Particles have mass, position and velocity but no spatial extent. Supposedly the easiest objects to simulate. x(with umlauts) = f/m is an equation similar to Newton's f = ma, because particles are governed by that equation. the x stands for a position and velocity (clearly no one's trying to deal with quantum physics here, for Heisenberg's uncertainty principle clearly dictates that one cannot know exactly both the position and velocity of a ). The position and velocity is a six form vector, because the particle is moving in 3D space. so the "phase space" equation of motion is {x1, x2, x3, v1, v2, v3] = [v1, v2, v3, f1/m, f2/m, f3/m]. When speaking of a system of n particles, it is described by n copirs of the equation, and that can also be concatenated to form a 6n-long vector. Depending on how many particles one intends to simulate, that's a lot of numbers.

Particle simulation involves two main parts, the particles and the entities that apply force to particles. In Maya, the term that's used is an emitter (if particles are involved something must be emitting them. The emitter can be applied to 3D objects, as well as be stand alone.

I found this nifty PDF that uses C to describe a Particle struct

typedef struct{
	float m;  //mass
	float *x; //position
	float *v; //velocity
	float *f; //force accumulator
} *Particle;

(One thing I don't understand is why the mass is not a pointer and the other values are... but maybe that's because the mass is static... and the other values are dynamic... I suppose that would make sense)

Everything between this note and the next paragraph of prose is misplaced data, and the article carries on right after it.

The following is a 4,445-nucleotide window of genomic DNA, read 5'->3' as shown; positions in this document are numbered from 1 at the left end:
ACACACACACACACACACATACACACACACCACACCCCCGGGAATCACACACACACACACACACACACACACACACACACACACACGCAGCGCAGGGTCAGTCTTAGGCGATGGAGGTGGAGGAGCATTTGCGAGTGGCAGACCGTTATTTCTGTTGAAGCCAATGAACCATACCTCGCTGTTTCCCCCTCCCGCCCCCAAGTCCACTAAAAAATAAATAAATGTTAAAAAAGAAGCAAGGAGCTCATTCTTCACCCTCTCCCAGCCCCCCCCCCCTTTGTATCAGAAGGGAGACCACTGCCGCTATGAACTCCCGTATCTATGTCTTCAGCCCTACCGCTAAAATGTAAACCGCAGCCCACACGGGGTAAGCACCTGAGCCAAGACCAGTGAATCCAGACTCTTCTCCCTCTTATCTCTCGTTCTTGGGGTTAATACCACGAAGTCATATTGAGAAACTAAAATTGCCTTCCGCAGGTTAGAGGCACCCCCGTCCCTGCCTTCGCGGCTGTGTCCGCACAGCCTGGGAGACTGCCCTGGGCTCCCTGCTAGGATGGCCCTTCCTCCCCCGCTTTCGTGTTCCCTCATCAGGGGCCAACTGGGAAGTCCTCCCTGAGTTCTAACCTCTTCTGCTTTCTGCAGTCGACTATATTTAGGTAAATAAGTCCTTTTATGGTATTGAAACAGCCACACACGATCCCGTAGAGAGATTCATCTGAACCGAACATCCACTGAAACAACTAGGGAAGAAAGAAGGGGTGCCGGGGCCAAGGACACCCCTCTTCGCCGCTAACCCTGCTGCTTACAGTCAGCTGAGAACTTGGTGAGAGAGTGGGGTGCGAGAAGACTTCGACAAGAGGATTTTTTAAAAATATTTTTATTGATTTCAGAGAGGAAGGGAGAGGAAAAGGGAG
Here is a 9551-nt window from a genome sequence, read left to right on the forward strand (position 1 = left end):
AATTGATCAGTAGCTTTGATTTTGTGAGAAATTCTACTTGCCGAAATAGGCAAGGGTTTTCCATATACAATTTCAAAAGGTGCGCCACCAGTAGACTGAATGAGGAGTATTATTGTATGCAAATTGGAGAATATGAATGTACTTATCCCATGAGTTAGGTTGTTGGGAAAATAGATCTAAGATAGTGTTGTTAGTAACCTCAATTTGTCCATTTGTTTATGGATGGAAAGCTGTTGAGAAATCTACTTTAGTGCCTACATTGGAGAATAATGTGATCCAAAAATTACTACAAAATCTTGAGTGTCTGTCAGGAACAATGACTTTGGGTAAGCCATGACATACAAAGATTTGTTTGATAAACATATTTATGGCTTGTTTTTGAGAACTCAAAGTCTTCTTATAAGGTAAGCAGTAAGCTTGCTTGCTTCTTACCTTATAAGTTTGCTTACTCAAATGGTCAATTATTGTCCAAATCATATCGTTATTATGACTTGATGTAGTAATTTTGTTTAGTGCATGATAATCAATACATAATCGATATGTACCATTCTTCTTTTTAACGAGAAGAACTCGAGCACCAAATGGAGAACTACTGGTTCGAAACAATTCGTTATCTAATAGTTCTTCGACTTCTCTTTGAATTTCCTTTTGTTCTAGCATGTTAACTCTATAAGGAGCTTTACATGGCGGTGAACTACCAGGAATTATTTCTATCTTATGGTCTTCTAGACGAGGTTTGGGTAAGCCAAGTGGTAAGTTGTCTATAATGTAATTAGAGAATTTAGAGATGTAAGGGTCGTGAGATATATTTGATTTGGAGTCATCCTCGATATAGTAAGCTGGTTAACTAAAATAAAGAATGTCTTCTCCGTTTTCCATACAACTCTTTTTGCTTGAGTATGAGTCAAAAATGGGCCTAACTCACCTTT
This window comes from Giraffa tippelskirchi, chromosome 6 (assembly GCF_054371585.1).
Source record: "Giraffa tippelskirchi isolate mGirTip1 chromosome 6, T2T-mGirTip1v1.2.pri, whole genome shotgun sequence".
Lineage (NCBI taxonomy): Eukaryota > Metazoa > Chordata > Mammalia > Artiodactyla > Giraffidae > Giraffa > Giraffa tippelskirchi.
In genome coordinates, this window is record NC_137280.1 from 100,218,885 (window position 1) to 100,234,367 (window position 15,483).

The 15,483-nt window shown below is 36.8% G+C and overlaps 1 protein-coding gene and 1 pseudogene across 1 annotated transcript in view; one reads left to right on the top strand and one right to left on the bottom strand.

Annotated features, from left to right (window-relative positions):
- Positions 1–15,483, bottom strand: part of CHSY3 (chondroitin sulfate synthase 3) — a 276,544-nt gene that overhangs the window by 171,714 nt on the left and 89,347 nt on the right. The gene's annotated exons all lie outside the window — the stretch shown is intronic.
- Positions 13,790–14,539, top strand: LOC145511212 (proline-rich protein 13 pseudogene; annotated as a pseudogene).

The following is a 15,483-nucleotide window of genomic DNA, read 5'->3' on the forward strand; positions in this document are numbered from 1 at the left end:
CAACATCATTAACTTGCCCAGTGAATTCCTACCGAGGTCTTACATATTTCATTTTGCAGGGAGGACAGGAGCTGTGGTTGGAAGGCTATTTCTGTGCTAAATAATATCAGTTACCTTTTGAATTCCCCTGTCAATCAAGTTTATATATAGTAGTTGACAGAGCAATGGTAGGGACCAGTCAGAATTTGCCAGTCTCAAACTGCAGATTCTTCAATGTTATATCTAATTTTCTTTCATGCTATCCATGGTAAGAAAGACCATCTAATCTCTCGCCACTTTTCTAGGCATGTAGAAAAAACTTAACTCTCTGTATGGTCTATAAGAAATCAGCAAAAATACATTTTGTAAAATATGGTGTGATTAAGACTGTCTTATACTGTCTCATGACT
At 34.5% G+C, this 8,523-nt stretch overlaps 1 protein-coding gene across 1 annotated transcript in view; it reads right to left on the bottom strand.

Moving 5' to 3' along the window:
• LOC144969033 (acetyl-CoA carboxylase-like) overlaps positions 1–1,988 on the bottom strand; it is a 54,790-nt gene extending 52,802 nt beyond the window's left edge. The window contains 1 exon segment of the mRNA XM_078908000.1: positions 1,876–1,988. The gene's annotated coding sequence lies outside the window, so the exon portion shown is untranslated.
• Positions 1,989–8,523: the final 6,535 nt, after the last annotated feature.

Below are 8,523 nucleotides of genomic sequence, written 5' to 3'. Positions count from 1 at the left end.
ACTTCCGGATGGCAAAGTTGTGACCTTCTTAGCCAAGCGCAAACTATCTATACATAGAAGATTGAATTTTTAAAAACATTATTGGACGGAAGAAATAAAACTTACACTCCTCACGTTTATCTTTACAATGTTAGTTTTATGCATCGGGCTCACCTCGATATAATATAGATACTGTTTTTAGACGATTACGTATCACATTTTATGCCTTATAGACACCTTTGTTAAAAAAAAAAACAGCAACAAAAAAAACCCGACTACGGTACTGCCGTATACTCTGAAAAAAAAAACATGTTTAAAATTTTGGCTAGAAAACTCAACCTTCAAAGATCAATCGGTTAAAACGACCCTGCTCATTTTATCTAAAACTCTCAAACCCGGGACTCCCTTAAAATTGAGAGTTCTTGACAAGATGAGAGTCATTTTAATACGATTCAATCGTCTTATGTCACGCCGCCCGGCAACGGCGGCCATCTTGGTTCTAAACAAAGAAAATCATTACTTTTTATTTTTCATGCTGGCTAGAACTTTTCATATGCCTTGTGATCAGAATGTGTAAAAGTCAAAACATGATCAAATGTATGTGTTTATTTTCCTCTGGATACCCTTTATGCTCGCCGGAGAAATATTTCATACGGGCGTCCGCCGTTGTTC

Jan 8 - 14

  • Learn the basics of After Effects
    • I will use video I already have captured to learn the basic workings of After Effects so from there on I can focus on specific aspects of the program to learn
  • Work on particle emission from within objects
    • Start with simple things like spheres and boxes and work on emitting particles from within those hopefully to work up to the bursting of objects caused by emission of particles.

Jan 15 - 21

  • Figure out how to make particles interact with other objects other than just collisions
    • Not sure how to do this, a lot of tutorial scanning.
  • Work on a simple compositing project
    • I want to composite Regino into some footage I have, see how it works out, figure out what things I'll have to take into consideration when compositing in the future.
  • Make a list of basic project ideas, things to work off of

Jan 22 - 28

  • Continue compositing
  • Meshes, Joints, and Animation review
  • NURBS, Curve and Polygonal modeling review
  • Concept

Jan 29 - Feb 4

  • Maya Rendering
    • Combining hardware, software and mental ray renders. What are the differences, how to import batch renders into After Effects/Premiere.

Feb 5 - 11

  • Work on basic models and animations for project (hopefully I'll have a concrete idea by now)

Feb 12 - 15